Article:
On September 19, 2019, a divided Federal Energy Regulatory Commission (FERC) issued a Notice of Proposed Rulemaking (NOPR) in which it proposed significant changes to its regulations implementing sections 201 and 210 of the Public Utility Regulatory Policies Act of 1978 (PURPA).  Responding to significant industry and regulatory changes since PURPA was enacted 40 years ago, the NOPR represents FERC’s first major attempt to overhaul the PURPA regulations.  FERC’s proposal would vest the states with more flexibility to tailor their PURPA implementing regulations in light of current market conditions.  The proposed changes could limit the impact of PURPA, which might be welcomed by utilities but opposed by developers of smaller generation projects.  Once the NOPR is published in the Federal Register, a 60-day comment period will begin.  FERC currently has only three commissioners.  As a result, in addition to public comments, new commissioners will likely shape any future rule.

Summary of Proposed Revisions

FERC proposes to grant states flexibility to set qualifying facility (QF) energy rates that (1) change at regular intervals based on changes in the purchasing utility’s avoided costs, i.e., a state could decide that a QFs’ energy rates could not be fixed for the term of the contract; (2) are fixed based on projected energy prices during the term of a QF’s contract based on the anticipated dates of delivery; and/or (3) are set by competitive prices, e.g., at a locational marginal price (LMP) for sales to a utility in an organized market or at a formula rate for other utilities where there is a liquid market.  States would also be given the option of setting QF energy rates using a competitive solicitation process.1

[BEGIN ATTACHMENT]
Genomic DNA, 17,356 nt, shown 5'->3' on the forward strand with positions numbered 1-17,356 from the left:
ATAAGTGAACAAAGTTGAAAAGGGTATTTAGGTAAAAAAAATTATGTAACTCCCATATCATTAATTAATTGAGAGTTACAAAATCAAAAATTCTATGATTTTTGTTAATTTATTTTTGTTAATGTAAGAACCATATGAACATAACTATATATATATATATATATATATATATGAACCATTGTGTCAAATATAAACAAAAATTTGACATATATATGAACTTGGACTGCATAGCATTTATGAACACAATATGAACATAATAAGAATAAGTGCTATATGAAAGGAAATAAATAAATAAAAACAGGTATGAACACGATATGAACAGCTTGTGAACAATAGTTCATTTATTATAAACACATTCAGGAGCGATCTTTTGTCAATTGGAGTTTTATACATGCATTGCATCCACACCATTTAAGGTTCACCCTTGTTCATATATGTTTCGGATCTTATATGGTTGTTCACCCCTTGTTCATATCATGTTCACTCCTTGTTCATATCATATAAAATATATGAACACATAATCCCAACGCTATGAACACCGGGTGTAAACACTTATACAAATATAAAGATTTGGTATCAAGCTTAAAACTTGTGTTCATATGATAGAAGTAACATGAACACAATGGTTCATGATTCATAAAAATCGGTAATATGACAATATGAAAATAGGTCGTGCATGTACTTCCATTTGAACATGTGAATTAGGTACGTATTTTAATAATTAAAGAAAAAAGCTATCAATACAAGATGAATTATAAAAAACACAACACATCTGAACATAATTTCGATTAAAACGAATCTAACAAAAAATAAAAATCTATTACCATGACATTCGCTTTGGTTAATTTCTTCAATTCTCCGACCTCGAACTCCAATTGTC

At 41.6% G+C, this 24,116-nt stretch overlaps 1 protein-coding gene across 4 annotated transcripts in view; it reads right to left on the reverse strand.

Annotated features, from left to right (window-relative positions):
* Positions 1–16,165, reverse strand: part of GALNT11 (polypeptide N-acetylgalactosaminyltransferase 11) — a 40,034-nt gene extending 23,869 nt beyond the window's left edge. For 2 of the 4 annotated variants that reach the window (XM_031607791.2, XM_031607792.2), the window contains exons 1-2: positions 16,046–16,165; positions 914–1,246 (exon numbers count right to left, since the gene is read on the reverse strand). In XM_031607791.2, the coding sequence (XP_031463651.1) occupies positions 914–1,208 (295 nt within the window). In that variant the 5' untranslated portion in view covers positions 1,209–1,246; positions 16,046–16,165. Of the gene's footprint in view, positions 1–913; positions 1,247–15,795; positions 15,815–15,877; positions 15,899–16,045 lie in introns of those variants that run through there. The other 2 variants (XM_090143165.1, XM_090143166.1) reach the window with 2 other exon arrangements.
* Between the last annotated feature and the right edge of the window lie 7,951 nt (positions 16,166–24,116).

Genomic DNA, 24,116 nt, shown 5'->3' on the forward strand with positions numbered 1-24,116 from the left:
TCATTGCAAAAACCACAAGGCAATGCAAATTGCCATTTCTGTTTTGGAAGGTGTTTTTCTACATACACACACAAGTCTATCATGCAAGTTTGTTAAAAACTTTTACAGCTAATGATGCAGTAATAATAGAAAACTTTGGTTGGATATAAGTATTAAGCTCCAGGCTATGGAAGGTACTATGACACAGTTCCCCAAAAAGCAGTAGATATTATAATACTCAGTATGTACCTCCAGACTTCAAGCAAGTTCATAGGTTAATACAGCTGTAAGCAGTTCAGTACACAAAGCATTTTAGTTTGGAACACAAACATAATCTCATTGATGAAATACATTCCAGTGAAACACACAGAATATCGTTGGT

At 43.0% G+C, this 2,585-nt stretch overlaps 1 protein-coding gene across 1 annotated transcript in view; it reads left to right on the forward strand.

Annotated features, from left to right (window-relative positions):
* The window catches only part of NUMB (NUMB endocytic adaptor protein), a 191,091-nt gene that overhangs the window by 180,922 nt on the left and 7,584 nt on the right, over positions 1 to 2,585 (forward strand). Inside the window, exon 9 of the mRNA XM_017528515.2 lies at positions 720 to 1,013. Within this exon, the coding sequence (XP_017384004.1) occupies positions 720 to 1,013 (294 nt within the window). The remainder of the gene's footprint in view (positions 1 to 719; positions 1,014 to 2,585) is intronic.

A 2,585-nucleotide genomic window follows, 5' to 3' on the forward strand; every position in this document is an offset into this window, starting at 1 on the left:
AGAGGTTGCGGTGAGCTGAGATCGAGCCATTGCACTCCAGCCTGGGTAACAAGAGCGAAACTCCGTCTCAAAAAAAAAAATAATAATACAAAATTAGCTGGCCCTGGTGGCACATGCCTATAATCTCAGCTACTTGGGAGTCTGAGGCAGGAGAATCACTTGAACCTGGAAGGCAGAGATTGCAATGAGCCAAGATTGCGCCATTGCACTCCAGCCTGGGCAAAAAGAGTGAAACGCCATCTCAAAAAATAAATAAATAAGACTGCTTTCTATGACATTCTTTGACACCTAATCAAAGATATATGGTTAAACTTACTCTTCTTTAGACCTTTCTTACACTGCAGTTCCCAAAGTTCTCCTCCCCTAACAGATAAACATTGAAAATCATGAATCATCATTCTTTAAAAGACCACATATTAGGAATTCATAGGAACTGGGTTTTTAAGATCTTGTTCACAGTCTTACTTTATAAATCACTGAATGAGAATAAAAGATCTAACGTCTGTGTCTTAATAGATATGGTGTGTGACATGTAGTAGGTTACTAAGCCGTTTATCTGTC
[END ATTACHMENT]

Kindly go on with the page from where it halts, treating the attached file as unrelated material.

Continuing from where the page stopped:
FERC also proposes to change key rules for determining a QF’s status and the extent to which a utility has a purchase obligation.  Specifically, the NOPR would:

  • Require a QF to demonstrate commercial viability and financial commitment to construct its facility before the QF is entitled to a contract.
  • Allow a party to protest a self-certification or self-recertification of a facility without being required to file a separate petition for declaratory order and to pay the associated filing fee.
  • Change the rebuttable presumption that QFs (but not cogenerators) with a net capacity at or below 20 MW do not have nondiscriminatory access to certain markets (the ISOs and RTOs) to a rebuttable presumption that QFs with a net capacity at or below 1 MW do not have nondiscriminatory access to those markets, which would likely allow utilities within ISOs or RTOs to terminate the purchase obligation under PURPA for many or most QFs with net capacities above 1 MW.
  • Revise the current “one-mile rule,” such that generation facilities within one mile would still be irrefutably deemed a single facility and those that are more than 10 miles apart still be treated as separate, but facilities between 1 to 10 miles apart subject to a rebuttable presumption of being separate.
  • Permit reduction of a utility’s obligation to purchase from QFs to the extent the utility’s supply obligation was reduced by a state retail choice program.

Reasons for the Proposed Revisions and Bases for Future Litigation

The NOPR explains that the proposed changes to regulations PURPA are the result of various changes to the marketplace since the law was enacted in 1978,  including open access transmission, wholesale electrical markets in much of the country, significant amounts of independently-owned generation (including from renewables), and a reduced dependency on PURPA by new renewable generation projects.  FERC also notes that PURPA was originally passed was to reduce the United States’ dependency on natural gas and petroleum.  However, scarcity of natural gas is no longer a concern.

Commissioner Richard Glick dissented, arguing that whether PURPA is no longer needed is a matter for Congress.  Ultimately, federal judges may have to consider the matter.

1 Certain states already do so, but the legality of California's mechanism was recently cast into doubt by Winding Creek Solar LLC v. Peterman, 932 F.3d 861 (9th Cir. 2019).